Can Neuropathy Affect The Brain?

by Martin Rutherford, D.C.

Dr. Gates: So today’s question is, “Can peripheral neuropathy affect the brain,” and the answer is absolutely, yes. And I will go into some of the specifics on this, but Dr. Rutherford does a lot of the intakes with our patients, he talks to patients when they’re coming in, and why don’t you give some of your experiences relative to this question?

Dr. Rutherford: Yeah, particularly in doing interviews relative to people who come in with balance problems, they’ve gone somewhere, they’ve had their inner ear checked, and it’s good…these are peripheral neuropathy patients, of course…or they come in, they have peripheral neuropathy, and have restless legs syndrome. It’s known in the literature and we’ve seen it to be the case and we utilize this data in our treatment protocols that the brain needs to be stimulated. The brain needs to be stimulated by the feet, okay? It needs to be stimulated by the feet, the feet need to come up, they need to stimulate something called your parietal lobe for reasons Dr. Gates is gonna go into, and they also need…I think it also needs to stimulate your frontal lobe, too, right? He’s the neurological guy. Frontal lobe, obviously a brain issue. If you have peripheral neuropathy, you have numbness, tingling, burning, those types of sensations. Sharp, shooting pains. Those nerves probably aren’t stimulating properly. Dr. Gates is gonna go into that significantly more. Secondly people who come in here with restless legs syndrome, they have something in their brain called a basal ganglia that needs to be stimulated. So the answer, the short answer is yes. Peripheral neuropathy definitely affects your brain, but in very specific ways.

Dr. Gates: Absolutely. Exactly.

Dr. Rutherford: What are the specific ways? And get a little bit more into detail here.

Dr. Gates: So the detail is that you have to have to understand that if the nerves die and degenerate in your feet, they’re not sending the signal up to the sensory area of your brain. It’s termed the parietal lobe. Here’s the front part of your brain. Right behind that is the parietal lobe right here and the parietal lobe they’ve shown in peripheral neuropathy patients who have diabetes actually shrinks. It actually shrinks, compared to other diabetic patients who don’t have neuropathy. So we know that it’s not just a diabetic problem. It’s a diabetic peripheral neuropathy problem. And this has been extrapolated to other kinds of neuropathy and when doctors are trying to treat you, what we have to realize is that many of your symptoms actually become based in the brain because the brain is the last stop, so to speak, in terms of interpretation of the signals from the feet, which is just so interesting to us. So when that study came out in 2013, it was really just fantastic for doctors to really understand what’s going on with you and how neuropathy does affect the brain. As Dr. Rutherford said, it also can negatively affect balance because when we lose sensation in the feet, your balance center in your brain…which is at the bottom of the brain, it’s called the cerebellum…it doesn’t know where your feet are, so it’s kind of like a plane flying without its instruments and that’s why many of you have balance problems.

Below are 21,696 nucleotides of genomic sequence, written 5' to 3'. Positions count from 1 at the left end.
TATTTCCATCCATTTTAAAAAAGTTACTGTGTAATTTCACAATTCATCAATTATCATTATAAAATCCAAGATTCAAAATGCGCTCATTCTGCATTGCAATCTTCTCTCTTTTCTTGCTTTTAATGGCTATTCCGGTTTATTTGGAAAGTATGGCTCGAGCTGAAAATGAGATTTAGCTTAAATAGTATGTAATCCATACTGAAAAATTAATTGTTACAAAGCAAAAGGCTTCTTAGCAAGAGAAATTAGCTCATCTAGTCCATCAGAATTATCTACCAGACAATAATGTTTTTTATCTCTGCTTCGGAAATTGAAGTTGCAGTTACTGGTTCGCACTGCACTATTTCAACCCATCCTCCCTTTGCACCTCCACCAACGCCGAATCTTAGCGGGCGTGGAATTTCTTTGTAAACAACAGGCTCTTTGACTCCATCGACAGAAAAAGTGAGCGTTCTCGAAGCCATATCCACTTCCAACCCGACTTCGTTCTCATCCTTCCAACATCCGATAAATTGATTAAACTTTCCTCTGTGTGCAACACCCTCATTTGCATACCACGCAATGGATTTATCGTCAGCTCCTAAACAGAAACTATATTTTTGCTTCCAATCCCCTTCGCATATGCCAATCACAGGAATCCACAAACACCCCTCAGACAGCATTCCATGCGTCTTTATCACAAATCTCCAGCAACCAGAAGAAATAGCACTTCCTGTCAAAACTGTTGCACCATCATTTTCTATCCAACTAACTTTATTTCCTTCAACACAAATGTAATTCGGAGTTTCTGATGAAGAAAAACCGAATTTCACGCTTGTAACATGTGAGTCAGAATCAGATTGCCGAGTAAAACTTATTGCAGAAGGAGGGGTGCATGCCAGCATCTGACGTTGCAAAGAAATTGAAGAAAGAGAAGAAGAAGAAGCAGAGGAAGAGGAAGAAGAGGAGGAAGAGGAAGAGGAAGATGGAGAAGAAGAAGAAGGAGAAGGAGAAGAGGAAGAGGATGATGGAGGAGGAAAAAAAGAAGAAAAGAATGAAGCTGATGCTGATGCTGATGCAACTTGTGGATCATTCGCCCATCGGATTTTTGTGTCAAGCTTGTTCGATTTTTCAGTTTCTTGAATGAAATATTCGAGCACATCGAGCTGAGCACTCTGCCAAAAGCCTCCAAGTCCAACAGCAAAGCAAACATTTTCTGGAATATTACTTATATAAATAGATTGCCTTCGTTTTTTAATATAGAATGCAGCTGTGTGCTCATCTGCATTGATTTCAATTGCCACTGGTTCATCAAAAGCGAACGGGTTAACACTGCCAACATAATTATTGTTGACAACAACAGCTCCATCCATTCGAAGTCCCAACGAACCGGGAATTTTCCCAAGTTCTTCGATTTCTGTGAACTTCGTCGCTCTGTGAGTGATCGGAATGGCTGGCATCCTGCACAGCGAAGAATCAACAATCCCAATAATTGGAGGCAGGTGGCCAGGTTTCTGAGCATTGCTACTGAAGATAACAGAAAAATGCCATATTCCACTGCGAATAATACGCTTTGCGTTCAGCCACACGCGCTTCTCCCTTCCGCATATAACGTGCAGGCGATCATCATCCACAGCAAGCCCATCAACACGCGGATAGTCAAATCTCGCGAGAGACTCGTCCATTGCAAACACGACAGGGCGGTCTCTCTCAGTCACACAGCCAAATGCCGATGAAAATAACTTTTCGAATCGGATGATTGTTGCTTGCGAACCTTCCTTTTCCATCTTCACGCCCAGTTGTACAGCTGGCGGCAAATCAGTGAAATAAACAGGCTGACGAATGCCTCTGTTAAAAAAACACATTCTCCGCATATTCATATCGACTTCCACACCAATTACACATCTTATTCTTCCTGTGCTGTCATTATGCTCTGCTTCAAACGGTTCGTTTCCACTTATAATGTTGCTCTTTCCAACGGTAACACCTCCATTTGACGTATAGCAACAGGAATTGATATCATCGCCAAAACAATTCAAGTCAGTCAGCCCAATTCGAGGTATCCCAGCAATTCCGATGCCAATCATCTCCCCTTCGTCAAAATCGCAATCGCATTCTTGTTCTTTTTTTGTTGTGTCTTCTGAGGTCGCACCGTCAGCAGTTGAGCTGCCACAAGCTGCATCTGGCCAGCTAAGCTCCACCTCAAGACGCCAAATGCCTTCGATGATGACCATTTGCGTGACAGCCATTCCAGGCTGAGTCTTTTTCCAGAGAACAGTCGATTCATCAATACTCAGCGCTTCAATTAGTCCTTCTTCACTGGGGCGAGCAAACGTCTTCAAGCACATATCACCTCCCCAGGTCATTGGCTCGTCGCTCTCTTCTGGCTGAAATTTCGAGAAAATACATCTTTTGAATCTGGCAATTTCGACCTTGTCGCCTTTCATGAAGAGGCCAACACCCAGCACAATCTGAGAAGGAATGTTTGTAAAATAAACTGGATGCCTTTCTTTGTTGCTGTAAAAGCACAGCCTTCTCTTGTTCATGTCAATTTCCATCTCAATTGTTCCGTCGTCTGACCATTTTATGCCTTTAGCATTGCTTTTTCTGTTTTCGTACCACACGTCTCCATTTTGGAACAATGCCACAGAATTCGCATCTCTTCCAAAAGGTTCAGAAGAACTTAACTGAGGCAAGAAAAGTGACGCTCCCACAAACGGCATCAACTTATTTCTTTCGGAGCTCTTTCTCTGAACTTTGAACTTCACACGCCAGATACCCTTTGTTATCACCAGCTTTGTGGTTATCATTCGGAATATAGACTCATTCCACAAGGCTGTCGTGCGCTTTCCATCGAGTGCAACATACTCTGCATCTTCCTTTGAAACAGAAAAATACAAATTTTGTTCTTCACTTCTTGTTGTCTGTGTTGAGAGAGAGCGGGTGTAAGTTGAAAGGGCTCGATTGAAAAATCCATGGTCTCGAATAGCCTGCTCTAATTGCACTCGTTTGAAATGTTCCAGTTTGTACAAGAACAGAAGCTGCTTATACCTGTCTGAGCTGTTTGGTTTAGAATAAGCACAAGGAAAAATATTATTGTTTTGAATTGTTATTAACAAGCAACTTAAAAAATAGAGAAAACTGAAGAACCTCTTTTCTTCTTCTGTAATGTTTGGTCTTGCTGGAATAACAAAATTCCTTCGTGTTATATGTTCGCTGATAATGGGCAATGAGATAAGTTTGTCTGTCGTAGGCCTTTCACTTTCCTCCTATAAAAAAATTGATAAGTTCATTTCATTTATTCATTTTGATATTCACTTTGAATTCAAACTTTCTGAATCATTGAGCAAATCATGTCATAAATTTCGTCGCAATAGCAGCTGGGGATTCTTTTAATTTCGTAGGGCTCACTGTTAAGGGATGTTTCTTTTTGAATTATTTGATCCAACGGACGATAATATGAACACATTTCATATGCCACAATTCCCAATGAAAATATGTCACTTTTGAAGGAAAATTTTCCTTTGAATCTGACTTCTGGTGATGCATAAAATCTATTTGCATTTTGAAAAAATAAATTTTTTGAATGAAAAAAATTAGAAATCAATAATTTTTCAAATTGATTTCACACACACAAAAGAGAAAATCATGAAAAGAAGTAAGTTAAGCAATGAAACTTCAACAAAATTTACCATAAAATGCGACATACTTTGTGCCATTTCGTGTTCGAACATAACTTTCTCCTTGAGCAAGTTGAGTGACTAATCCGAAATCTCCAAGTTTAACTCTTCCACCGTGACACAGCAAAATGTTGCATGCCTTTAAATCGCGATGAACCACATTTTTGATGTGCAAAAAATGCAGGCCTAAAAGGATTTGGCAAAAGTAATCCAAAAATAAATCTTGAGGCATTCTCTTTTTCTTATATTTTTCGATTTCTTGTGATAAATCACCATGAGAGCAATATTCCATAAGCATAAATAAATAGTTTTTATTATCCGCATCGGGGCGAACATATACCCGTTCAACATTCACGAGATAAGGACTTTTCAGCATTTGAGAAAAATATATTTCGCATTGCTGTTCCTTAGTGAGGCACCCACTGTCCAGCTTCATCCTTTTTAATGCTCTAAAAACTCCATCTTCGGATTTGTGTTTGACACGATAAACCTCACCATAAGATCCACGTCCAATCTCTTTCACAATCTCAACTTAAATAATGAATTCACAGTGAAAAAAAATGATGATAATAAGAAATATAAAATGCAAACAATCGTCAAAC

It goes further, as he was discussing, relative to restless legs syndrome, which involves a movement control system in your brain. So for any of you who’ve known someone with Parkinson’s disease, those with Parkinson’s disease can have unwanted movements of their hands. Well, they can also have trouble moving. They have trouble getting started, so to speak, when they’re trying to walk. Well, we’re not saying you have Parkinson’s disease, but frequently patients with peripheral neuropathy will have restless legs syndrome. What happens there is that during the day, they have enough stimulation from their feet, even though the nerves are damaged in their feet, for those of you with neuropathic restless legs syndrome, they’re getting sensation from their legs so they don’t have the sensation of wanting to move their legs. But in the evening, because the nerves are damaged or dying, the brain isn’t getting appropriate feedback so the compensating mechanism is for the person to start wanting to writhe their legs. So it’s very interesting. Absolutely, diabetic peripheral neuropathy can affect the brain. Those are the reasons why. We have many videos on these topics so you can go to www.powerhealthtalk.com, search peripheral neuropathy. You can search restless legs syndrome, it links to all these detailed mechanisms. You can search balance and we have lots of videos there attached with plenty of reference videos so you know where we’re getting our data from.

So this is Dr. Martin Rutherford, Certified Functional Medicine Practitioner, also a chiropractor. I’m Dr. Randall Gates, Board Certified Chiropractic Neurologist, also a chiropractor, and we appreciate you watching.

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